The green spaces of Ocean’s Heart are gorgeous, and the pixel art is a true feast for the eyes.
When I was a kid, I remember being disappointed by the 3D graphics of the N64 and the PlayStation. Now I find the visual style of games like Ocarina of Time and Final Fantasy VII to be charming, but for a long time (until there were better alternatives) I thought the blocky polygons and difficult-to-read environments of “next gen” games looked like garbage. I kept thinking that what I really wanted was for developers to use next-gen technology to make pixel art more polished, intricate, and interactive.
Ocean’s Heart is exactly the sort of game I wanted. Flowers and grass rustle in the wind, falling leaves drift across the screen, and birds take flight as you approach. The overworld map is dense with interaction points, all of which are visually signaled without being obtrusive. The landscape is also dense with scenery that does nothing but add magic and wonder to the environment. Towns and cities are filled with uniquely designed stores and characters, and each center of population has its own distinct visual character.
Even aside from the graphics, Ocean’s Heart is a lovely game. Although it doesn’t disrupt the basic Legend of Zelda gameplay formula, the way Ocean’s Heart structures and populates its world is extremely well executed. Unlike many Zelda-style games, Ocean’s Heart features an excellent balance between gameplay and written text. The dialog offered by the NPCs is substantial, and the player can interact with all manner of books, bookshelves, maps, paintings, documents lying on desks, and so on. Very little of this text is necessary to understanding the game’s story, but it makes the world feel like a living place that exists independently of Tilia and her quest.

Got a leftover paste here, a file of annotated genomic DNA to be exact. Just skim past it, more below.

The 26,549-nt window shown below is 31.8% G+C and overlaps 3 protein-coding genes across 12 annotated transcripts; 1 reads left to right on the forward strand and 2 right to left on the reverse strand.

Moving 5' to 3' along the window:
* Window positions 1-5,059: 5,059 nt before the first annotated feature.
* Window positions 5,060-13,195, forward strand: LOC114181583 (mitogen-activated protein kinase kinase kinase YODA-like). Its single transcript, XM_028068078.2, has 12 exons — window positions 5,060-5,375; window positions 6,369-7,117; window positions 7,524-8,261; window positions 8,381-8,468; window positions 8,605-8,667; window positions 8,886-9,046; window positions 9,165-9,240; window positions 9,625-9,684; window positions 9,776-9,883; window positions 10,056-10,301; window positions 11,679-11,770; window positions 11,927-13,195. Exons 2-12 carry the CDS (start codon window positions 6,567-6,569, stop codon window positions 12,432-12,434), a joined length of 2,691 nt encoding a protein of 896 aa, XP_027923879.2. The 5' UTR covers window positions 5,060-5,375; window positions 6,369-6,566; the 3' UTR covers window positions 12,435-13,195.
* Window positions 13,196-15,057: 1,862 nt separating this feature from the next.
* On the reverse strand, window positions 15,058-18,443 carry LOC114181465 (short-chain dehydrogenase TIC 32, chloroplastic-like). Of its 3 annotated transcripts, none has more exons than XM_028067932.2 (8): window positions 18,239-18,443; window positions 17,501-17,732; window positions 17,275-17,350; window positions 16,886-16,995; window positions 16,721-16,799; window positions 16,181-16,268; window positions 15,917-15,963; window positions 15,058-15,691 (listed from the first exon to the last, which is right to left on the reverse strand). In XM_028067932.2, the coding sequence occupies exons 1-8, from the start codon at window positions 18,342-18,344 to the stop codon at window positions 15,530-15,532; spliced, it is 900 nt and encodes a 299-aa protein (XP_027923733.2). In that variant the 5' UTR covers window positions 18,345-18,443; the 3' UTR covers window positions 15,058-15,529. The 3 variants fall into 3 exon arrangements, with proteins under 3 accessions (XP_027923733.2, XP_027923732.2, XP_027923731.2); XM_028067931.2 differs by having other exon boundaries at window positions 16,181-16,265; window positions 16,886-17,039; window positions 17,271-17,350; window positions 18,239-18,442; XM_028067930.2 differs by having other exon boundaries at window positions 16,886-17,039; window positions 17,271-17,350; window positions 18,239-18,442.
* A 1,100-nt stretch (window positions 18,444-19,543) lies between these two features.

The menu screen of Ocean’s Heart offers modern ease-of-use concessions, from the option to save the game at any time to a labeled map to a list of sidequests. Many titles seeking to capture a retro feel – Tunic springs immediately to mind – seem to expect the player to engage with the game through the medium of an online walkthrough, but Ocean’s Heart is entirely self-contained. The player has a great deal of freedom to move across the archipelago, but it’s difficult to become lost. The confidence derived from such a well-curated experience makes exploration all the more enjoyable.